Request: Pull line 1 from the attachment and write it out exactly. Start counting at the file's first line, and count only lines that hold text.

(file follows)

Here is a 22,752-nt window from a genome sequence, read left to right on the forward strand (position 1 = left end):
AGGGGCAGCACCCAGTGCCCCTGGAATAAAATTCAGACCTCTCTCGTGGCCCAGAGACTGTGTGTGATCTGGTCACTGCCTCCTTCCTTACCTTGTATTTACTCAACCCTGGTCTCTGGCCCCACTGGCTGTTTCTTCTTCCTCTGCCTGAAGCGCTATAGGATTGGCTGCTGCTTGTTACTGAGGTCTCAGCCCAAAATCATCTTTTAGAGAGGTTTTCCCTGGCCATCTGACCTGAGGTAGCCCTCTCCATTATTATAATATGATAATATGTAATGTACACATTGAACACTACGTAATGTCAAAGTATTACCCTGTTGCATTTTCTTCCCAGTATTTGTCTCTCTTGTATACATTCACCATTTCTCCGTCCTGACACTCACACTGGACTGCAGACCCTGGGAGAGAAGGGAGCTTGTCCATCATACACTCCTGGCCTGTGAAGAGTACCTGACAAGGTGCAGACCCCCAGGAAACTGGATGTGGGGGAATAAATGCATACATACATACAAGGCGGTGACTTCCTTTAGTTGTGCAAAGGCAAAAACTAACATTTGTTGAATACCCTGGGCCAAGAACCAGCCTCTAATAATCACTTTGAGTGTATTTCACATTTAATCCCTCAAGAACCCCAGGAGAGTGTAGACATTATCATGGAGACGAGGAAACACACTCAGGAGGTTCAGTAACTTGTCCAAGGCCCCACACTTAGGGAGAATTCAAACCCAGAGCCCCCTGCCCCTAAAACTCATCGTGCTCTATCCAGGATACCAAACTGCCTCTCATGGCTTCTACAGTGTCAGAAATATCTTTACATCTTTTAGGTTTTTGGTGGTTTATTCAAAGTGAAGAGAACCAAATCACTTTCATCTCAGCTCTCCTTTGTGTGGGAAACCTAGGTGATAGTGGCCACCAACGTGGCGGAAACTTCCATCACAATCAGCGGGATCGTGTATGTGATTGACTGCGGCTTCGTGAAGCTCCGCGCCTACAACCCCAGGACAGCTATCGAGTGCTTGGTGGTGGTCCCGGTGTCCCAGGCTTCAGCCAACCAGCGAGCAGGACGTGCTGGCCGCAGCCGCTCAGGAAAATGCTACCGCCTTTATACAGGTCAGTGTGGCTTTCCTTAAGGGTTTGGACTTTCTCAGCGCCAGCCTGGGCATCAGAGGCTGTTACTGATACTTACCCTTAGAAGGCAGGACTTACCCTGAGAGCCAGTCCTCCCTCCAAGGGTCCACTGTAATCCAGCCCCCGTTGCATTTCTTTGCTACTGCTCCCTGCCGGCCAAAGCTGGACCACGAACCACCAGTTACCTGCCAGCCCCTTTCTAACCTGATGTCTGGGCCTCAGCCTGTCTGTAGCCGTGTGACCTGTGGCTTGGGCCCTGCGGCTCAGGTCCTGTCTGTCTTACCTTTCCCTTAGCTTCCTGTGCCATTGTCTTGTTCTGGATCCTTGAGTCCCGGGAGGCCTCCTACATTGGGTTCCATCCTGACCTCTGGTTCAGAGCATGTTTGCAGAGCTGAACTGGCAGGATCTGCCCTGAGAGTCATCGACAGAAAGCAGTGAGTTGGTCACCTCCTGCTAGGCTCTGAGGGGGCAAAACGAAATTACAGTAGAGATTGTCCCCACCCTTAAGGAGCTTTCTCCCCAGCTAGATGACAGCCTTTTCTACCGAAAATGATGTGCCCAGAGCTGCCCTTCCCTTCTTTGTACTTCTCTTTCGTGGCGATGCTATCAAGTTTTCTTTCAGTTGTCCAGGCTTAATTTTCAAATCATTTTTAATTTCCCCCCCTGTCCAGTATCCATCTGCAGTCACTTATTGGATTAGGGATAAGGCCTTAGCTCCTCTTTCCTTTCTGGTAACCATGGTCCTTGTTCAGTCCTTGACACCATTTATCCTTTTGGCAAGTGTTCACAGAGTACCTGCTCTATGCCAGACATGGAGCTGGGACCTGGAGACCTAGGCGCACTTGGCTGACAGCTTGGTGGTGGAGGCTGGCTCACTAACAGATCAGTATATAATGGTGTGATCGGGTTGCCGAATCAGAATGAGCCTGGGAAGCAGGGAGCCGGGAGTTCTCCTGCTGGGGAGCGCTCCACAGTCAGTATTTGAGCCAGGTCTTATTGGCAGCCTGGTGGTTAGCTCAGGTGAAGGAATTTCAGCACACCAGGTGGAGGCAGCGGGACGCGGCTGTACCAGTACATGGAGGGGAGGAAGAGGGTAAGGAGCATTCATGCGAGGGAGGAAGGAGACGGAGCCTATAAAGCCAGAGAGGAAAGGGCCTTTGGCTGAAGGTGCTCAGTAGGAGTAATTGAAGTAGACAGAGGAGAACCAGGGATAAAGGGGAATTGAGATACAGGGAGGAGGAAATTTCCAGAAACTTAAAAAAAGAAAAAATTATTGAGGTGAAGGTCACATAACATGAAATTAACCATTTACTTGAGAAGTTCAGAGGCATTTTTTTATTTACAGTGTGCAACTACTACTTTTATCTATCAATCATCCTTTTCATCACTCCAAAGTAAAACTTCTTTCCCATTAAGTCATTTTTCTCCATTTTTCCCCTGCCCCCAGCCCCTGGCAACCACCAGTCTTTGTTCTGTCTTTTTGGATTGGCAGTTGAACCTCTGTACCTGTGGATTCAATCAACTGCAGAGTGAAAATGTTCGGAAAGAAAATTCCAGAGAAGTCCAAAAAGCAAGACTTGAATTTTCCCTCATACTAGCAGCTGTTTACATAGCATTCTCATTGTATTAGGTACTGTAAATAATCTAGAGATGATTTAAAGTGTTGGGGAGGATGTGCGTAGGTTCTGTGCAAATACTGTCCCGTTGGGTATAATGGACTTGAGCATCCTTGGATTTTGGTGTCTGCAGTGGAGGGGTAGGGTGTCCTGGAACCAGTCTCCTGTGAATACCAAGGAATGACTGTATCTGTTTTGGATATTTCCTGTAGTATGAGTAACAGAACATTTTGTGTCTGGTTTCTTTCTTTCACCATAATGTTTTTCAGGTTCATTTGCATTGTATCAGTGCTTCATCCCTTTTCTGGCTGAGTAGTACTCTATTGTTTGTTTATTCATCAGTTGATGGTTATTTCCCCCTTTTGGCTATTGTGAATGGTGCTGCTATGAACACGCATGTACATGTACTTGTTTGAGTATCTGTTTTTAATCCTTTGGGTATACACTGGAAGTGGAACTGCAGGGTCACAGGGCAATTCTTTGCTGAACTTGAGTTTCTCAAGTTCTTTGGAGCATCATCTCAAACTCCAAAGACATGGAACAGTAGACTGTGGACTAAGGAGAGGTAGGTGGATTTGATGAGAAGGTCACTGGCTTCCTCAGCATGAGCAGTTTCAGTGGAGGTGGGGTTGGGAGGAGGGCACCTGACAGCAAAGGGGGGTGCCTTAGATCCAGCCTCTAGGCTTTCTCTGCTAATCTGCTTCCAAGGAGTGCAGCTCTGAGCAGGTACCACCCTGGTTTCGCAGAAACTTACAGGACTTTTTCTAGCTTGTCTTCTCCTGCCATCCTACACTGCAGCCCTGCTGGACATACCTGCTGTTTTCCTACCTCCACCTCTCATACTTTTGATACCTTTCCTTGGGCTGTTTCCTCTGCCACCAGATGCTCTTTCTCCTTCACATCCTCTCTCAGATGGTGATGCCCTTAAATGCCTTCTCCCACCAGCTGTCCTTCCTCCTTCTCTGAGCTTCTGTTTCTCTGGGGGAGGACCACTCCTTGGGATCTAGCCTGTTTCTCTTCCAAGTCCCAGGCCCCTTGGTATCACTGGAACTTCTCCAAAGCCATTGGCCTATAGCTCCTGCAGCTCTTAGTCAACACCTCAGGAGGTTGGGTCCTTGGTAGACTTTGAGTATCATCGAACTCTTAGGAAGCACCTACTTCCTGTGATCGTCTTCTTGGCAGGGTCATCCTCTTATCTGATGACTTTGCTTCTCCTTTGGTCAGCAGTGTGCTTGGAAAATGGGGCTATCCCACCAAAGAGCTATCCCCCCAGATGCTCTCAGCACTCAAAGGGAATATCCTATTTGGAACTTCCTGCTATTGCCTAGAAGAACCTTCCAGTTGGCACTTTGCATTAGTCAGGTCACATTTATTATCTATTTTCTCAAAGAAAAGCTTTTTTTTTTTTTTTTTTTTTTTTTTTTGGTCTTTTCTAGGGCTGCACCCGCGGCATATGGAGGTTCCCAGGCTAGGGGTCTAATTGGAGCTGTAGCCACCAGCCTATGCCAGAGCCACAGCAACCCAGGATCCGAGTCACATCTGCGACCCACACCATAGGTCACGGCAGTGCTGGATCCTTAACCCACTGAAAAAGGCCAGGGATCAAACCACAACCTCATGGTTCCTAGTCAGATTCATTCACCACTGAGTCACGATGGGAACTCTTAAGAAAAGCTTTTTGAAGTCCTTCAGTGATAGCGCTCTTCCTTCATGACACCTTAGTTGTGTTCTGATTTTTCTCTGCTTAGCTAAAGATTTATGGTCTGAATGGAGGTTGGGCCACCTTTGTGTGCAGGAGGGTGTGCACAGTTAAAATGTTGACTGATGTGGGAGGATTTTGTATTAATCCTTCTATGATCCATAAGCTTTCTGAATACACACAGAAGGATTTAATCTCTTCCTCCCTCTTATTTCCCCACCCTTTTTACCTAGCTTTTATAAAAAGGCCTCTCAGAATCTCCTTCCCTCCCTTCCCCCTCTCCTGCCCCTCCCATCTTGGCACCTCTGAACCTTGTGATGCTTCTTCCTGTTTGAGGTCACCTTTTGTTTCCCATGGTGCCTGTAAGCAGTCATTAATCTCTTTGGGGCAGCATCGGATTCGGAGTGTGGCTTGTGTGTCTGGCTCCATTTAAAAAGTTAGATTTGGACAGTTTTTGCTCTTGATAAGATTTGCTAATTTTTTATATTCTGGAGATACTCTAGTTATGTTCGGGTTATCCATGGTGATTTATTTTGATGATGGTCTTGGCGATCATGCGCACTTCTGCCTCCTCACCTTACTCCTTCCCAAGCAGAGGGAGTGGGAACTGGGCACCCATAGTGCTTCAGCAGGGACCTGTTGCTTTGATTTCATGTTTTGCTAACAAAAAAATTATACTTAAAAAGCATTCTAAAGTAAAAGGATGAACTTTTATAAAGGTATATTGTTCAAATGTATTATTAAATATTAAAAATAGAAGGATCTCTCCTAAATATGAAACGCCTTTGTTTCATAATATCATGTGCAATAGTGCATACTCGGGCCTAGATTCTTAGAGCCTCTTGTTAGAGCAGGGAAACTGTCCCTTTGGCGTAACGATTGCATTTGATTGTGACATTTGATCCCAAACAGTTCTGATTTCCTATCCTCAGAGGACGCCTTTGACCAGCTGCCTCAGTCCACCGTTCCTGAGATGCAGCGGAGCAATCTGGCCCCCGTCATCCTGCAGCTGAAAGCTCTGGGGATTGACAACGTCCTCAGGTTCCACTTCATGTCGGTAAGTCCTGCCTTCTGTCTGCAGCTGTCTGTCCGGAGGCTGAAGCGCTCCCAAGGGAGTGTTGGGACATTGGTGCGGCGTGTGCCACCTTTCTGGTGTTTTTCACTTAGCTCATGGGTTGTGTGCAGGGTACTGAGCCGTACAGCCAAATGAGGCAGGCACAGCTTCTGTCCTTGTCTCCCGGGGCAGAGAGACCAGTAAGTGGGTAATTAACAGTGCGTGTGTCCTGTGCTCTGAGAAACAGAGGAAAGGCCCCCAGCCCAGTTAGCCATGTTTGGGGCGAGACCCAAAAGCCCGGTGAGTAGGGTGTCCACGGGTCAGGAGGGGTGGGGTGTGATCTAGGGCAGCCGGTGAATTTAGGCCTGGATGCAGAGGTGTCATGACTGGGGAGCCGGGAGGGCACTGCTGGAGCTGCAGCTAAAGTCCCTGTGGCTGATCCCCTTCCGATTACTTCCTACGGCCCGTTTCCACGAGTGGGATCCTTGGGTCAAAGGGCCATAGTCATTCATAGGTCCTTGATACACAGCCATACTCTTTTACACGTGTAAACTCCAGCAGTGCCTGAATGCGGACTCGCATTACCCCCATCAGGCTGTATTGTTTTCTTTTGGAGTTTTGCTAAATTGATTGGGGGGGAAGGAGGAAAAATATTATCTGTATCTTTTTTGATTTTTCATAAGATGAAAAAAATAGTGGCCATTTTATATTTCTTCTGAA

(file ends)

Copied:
Here is a 22,752-nt window from a genome sequence, read left to right on the forward strand (position 1 = left end):